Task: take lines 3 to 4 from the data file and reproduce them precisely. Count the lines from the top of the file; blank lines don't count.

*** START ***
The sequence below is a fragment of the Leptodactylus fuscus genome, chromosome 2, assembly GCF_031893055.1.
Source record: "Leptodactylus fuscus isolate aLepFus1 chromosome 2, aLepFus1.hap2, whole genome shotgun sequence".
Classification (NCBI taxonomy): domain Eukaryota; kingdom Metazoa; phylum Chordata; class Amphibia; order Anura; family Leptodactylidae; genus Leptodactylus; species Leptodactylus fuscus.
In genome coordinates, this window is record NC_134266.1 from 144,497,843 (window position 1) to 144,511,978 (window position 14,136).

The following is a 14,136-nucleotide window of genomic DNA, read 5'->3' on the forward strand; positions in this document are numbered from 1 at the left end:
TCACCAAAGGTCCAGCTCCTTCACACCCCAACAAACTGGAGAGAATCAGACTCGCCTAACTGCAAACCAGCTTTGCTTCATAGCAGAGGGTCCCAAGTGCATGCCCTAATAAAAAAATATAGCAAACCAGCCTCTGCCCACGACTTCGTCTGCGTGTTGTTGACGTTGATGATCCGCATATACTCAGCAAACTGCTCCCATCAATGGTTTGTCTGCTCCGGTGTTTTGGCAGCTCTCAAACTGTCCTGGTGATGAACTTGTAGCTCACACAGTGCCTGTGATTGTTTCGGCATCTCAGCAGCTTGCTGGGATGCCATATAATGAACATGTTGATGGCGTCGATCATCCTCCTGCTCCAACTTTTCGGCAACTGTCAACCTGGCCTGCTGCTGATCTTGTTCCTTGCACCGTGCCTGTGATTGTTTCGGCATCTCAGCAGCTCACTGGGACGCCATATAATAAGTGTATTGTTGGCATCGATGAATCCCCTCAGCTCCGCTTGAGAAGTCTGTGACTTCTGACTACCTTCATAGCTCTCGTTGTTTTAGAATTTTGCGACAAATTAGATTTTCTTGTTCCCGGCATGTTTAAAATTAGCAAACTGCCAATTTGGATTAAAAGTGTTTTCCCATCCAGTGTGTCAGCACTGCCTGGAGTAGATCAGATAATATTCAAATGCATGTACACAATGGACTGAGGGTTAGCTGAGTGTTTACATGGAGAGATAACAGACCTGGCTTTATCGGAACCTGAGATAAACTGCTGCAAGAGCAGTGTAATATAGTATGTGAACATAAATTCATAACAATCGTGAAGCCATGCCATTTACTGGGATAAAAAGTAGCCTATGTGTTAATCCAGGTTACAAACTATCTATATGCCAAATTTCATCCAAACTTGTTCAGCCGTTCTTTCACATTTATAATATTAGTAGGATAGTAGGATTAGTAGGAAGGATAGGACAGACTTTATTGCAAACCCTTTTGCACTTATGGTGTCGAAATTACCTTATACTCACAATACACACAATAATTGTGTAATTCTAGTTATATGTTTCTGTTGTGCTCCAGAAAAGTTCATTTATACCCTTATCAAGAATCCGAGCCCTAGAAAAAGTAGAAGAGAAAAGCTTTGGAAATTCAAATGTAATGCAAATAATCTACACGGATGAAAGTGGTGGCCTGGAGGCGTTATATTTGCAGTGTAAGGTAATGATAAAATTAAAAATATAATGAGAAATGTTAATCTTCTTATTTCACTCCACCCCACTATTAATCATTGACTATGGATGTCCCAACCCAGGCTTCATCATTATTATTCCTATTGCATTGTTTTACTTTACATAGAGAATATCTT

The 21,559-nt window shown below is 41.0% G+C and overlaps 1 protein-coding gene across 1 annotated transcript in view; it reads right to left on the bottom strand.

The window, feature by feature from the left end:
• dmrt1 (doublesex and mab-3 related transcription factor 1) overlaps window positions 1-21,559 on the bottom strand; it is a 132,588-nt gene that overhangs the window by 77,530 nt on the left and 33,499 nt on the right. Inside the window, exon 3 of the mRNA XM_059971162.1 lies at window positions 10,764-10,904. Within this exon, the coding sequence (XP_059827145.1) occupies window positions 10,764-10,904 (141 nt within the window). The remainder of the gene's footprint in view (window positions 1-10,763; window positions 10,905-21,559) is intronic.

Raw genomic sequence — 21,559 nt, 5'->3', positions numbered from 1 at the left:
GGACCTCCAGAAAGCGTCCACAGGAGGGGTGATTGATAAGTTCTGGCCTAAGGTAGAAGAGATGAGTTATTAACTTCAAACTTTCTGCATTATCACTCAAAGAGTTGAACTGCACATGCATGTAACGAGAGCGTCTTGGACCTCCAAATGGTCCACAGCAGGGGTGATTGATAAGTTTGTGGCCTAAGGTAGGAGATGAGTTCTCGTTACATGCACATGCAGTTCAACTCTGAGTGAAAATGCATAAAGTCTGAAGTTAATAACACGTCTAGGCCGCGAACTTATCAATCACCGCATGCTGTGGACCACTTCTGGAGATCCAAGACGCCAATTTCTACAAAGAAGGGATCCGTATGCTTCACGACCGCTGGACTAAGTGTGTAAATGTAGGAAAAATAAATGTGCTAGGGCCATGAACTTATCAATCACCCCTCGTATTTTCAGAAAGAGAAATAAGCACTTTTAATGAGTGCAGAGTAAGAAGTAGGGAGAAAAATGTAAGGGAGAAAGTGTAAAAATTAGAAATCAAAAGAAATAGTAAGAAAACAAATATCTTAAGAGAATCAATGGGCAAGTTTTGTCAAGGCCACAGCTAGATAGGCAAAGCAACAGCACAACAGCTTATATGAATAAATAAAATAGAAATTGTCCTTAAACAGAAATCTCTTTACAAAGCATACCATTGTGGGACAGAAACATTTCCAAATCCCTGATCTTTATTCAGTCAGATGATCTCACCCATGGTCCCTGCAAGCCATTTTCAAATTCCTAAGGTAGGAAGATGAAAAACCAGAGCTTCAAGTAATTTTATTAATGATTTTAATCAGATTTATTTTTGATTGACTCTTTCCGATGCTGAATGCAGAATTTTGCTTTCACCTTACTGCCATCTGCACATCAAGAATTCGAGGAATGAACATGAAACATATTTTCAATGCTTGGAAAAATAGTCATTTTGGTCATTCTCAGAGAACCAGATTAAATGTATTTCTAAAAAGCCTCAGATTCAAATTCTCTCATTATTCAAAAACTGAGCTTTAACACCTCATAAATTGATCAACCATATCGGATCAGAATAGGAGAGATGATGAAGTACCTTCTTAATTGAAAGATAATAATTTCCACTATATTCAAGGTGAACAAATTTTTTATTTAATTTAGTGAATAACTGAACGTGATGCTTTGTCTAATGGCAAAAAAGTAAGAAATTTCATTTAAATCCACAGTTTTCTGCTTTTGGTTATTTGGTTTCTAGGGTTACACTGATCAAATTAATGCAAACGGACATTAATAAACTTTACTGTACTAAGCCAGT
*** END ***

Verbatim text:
Classification (NCBI taxonomy): domain Eukaryota; kingdom Metazoa; phylum Chordata; class Amphibia; order Anura; family Leptodactylidae; genus Leptodactylus; species Leptodactylus fuscus.
In genome coordinates, this window is record NC_134266.1 from 144,497,843 (window position 1) to 144,511,978 (window position 14,136).